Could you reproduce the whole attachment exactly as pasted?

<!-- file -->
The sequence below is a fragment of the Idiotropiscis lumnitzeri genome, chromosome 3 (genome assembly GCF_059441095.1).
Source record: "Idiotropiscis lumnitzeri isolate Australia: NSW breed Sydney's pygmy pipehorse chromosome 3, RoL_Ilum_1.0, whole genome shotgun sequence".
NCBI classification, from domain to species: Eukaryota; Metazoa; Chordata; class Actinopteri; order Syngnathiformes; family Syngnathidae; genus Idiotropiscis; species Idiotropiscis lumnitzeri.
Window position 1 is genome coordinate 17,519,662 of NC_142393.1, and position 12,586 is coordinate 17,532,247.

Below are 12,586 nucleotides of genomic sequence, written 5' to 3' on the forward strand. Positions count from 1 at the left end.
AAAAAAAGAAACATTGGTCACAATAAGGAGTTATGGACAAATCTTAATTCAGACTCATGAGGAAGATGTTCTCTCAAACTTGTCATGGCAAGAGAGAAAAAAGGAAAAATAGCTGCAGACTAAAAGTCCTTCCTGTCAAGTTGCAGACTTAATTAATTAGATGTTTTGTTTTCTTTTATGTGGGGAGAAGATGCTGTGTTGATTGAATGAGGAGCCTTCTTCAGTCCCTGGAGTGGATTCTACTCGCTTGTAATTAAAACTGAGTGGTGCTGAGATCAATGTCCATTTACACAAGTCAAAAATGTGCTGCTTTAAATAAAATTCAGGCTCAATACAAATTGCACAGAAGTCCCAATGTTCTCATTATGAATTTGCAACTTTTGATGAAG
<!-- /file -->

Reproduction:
The sequence below is a fragment of the Idiotropiscis lumnitzeri genome, chromosome 3 (genome assembly GCF_059441095.1).
Source record: "Idiotropiscis lumnitzeri isolate Australia: NSW breed Sydney's pygmy pipehorse chromosome 3, RoL_Ilum_1.0, whole genome shotgun sequence".
NCBI classification, from domain to species: Eukaryota; Metazoa; Chordata; class Actinopteri; order Syngnathiformes; family Syngnathidae; genus Idiotropiscis; species Idiotropiscis lumnitzeri.
Window position 1 is genome coordinate 17,519,662 of NC_142393.1, and position 12,586 is coordinate 17,532,247.

Below are 12,586 nucleotides of genomic sequence, written 5' to 3' on the forward strand. Positions count from 1 at the left end.
AAAAAAAGAAACATTGGTCACAATAAGGAGTTATGGACAAATCTTAATTCAGACTCATGAGGAAGATGTTCTCTCAAACTTGTCATGGCAAGAGAGAAAAAAGGAAAAATAGCTGCAGACTAAAAGTCCTTCCTGTCAAGTTGCAGACTTAATTAATTAGATGTTTTGTTTTCTTTTATGTGGGGAGAAGATGCTGTGTTGATTGAATGAGGAGCCTTCTTCAGTCCCTGGAGTGGATTCTACTCGCTTGTAATTAAAACTGAGTGGTGCTGAGATCAATGTCCATTTACACAAGTCAAAAATGTGCTGCTTTAAATAAAATTCAGGCTCAATACAAATTGCACAGAAGTCCCAATGTTCTCATTATGAATTTGCAACTTTTGATGAAG